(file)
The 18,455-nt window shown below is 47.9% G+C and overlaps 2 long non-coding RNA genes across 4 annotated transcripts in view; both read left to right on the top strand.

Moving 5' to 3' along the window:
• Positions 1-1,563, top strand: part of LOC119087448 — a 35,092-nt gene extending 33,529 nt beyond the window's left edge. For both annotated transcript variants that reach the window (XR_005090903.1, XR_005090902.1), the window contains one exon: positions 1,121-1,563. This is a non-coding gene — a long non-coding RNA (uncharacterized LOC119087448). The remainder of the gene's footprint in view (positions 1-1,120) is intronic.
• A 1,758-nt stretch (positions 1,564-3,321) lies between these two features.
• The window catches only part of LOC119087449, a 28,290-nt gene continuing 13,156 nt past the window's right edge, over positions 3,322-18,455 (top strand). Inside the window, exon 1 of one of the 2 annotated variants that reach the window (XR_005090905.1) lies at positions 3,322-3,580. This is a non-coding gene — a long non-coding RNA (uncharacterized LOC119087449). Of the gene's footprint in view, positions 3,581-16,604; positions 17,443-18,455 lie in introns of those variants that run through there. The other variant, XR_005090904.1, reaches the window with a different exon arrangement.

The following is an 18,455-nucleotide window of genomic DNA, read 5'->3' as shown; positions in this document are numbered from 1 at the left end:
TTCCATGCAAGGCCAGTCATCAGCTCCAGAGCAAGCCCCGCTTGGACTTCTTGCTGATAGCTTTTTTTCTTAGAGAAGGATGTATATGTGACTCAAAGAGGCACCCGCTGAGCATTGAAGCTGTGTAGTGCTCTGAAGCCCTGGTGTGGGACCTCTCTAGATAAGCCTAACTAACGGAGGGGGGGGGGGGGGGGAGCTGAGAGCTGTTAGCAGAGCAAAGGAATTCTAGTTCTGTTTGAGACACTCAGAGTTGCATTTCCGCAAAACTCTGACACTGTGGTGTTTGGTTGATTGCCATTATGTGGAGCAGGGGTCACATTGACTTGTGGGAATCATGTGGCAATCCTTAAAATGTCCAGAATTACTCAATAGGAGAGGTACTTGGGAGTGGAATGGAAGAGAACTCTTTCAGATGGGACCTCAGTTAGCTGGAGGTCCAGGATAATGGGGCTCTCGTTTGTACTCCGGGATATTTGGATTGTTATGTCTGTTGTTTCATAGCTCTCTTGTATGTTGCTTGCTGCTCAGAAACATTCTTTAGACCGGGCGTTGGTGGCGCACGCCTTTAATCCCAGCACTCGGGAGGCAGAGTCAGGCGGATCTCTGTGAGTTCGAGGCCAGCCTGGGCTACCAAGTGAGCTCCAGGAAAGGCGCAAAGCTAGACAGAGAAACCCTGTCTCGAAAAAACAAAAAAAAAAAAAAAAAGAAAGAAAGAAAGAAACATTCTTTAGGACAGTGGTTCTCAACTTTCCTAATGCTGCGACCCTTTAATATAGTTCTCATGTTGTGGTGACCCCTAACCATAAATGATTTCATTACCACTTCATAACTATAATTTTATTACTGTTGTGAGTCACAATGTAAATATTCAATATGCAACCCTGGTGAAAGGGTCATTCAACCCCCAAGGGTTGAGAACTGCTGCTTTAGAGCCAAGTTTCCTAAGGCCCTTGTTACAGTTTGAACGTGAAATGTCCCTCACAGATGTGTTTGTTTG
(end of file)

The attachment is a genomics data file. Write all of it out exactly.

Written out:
The 18,455-nt window shown below is 47.9% G+C and overlaps 2 long non-coding RNA genes across 4 annotated transcripts in view; both read left to right on the top strand.

Moving 5' to 3' along the window:
• Positions 1-1,563, top strand: part of LOC119087448 — a 35,092-nt gene extending 33,529 nt beyond the window's left edge. For both annotated transcript variants that reach the window (XR_005090903.1, XR_005090902.1), the window contains one exon: positions 1,121-1,563. This is a non-coding gene — a long non-coding RNA (uncharacterized LOC119087448). The remainder of the gene's footprint in view (positions 1-1,120) is intronic.
• A 1,758-nt stretch (positions 1,564-3,321) lies between these two features.
• The window catches only part of LOC119087449, a 28,290-nt gene continuing 13,156 nt past the window's right edge, over positions 3,322-18,455 (top strand). Inside the window, exon 1 of one of the 2 annotated variants that reach the window (XR_005090905.1) lies at positions 3,322-3,580. This is a non-coding gene — a long non-coding RNA (uncharacterized LOC119087449). Of the gene's footprint in view, positions 3,581-16,604; positions 17,443-18,455 lie in introns of those variants that run through there. The other variant, XR_005090904.1, reaches the window with a different exon arrangement.

The following is an 18,455-nucleotide window of genomic DNA, read 5'->3' as shown; positions in this document are numbered from 1 at the left end:
TTCCATGCAAGGCCAGTCATCAGCTCCAGAGCAAGCCCCGCTTGGACTTCTTGCTGATAGCTTTTTTTCTTAGAGAAGGATGTATATGTGACTCAAAGAGGCACCCGCTGAGCATTGAAGCTGTGTAGTGCTCTGAAGCCCTGGTGTGGGACCTCTCTAGATAAGCCTAACTAACGGAGGGGGGGGGGGGGGGGAGCTGAGAGCTGTTAGCAGAGCAAAGGAATTCTAGTTCTGTTTGAGACACTCAGAGTTGCATTTCCGCAAAACTCTGACACTGTGGTGTTTGGTTGATTGCCATTATGTGGAGCAGGGGTCACATTGACTTGTGGGAATCATGTGGCAATCCTTAAAATGTCCAGAATTACTCAATAGGAGAGGTACTTGGGAGTGGAATGGAAGAGAACTCTTTCAGATGGGACCTCAGTTAGCTGGAGGTCCAGGATAATGGGGCTCTCGTTTGTACTCCGGGATATTTGGATTGTTATGTCTGTTGTTTCATAGCTCTCTTGTATGTTGCTTGCTGCTCAGAAACATTCTTTAGACCGGGCGTTGGTGGCGCACGCCTTTAATCCCAGCACTCGGGAGGCAGAGTCAGGCGGATCTCTGTGAGTTCGAGGCCAGCCTGGGCTACCAAGTGAGCTCCAGGAAAGGCGCAAAGCTAGACAGAGAAACCCTGTCTCGAAAAAACAAAAAAAAAAAAAAAAAGAAAGAAAGAAAGAAACATTCTTTAGGACAGTGGTTCTCAACTTTCCTAATGCTGCGACCCTTTAATATAGTTCTCATGTTGTGGTGACCCCTAACCATAAATGATTTCATTACCACTTCATAACTATAATTTTATTACTGTTGTGAGTCACAATGTAAATATTCAATATGCAACCCTGGTGAAAGGGTCATTCAACCCCCAAGGGTTGAGAACTGCTGCTTTAGAGCCAAGTTTCCTAAGGCCCTTGTTACAGTTTGAACGTGAAATGTCCCTCACAGATGTGTTTGTTTG